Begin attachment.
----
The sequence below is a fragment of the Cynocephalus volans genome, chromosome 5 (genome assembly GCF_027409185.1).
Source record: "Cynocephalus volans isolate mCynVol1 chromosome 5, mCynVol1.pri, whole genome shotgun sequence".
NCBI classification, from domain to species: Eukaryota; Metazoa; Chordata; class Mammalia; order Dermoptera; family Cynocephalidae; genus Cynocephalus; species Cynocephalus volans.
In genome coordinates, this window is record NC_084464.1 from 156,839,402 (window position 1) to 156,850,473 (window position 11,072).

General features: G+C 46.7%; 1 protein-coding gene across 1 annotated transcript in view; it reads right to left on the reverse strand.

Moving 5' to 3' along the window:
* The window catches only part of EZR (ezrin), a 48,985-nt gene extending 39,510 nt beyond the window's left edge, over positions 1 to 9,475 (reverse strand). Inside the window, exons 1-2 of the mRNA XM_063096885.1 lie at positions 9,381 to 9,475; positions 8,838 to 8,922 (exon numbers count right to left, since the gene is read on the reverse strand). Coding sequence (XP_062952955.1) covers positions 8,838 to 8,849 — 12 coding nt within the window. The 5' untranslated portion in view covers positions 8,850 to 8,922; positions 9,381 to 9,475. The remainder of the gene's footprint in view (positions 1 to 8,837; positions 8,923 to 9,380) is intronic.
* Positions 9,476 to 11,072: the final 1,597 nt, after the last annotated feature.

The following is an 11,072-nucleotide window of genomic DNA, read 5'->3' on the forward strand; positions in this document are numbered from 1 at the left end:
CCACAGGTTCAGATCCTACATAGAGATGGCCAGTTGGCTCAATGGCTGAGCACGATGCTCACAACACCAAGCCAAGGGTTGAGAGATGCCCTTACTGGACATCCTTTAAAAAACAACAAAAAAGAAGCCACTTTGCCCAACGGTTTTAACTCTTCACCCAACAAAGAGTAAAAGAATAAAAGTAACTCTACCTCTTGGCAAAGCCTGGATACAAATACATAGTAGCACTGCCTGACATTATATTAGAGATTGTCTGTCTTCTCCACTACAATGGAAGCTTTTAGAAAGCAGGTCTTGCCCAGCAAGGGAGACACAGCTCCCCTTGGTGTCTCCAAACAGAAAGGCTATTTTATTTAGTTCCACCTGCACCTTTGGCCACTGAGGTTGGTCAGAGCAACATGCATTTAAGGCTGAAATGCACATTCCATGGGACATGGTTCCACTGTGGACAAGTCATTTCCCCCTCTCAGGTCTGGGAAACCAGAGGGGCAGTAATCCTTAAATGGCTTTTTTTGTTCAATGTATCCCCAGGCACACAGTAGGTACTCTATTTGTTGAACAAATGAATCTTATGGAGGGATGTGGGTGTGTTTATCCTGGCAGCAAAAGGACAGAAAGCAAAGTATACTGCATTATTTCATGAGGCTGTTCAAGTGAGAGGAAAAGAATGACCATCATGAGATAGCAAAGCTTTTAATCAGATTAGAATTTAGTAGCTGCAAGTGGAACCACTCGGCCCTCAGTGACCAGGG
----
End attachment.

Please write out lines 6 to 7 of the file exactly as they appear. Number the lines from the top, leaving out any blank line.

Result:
Moving 5' to 3' along the window:
* The window catches only part of EZR (ezrin), a 48,985-nt gene extending 39,510 nt beyond the window's left edge, over positions 1 to 9,475 (reverse strand). Inside the window, exons 1-2 of the mRNA XM_063096885.1 lie at positions 9,381 to 9,475; positions 8,838 to 8,922 (exon numbers count right to left, since the gene is read on the reverse strand). Coding sequence (XP_062952955.1) covers positions 8,838 to 8,849 — 12 coding nt within the window. The 5' untranslated portion in view covers positions 8,850 to 8,922; positions 9,381 to 9,475. The remainder of the gene's footprint in view (positions 1 to 8,837; positions 8,923 to 9,380) is intronic.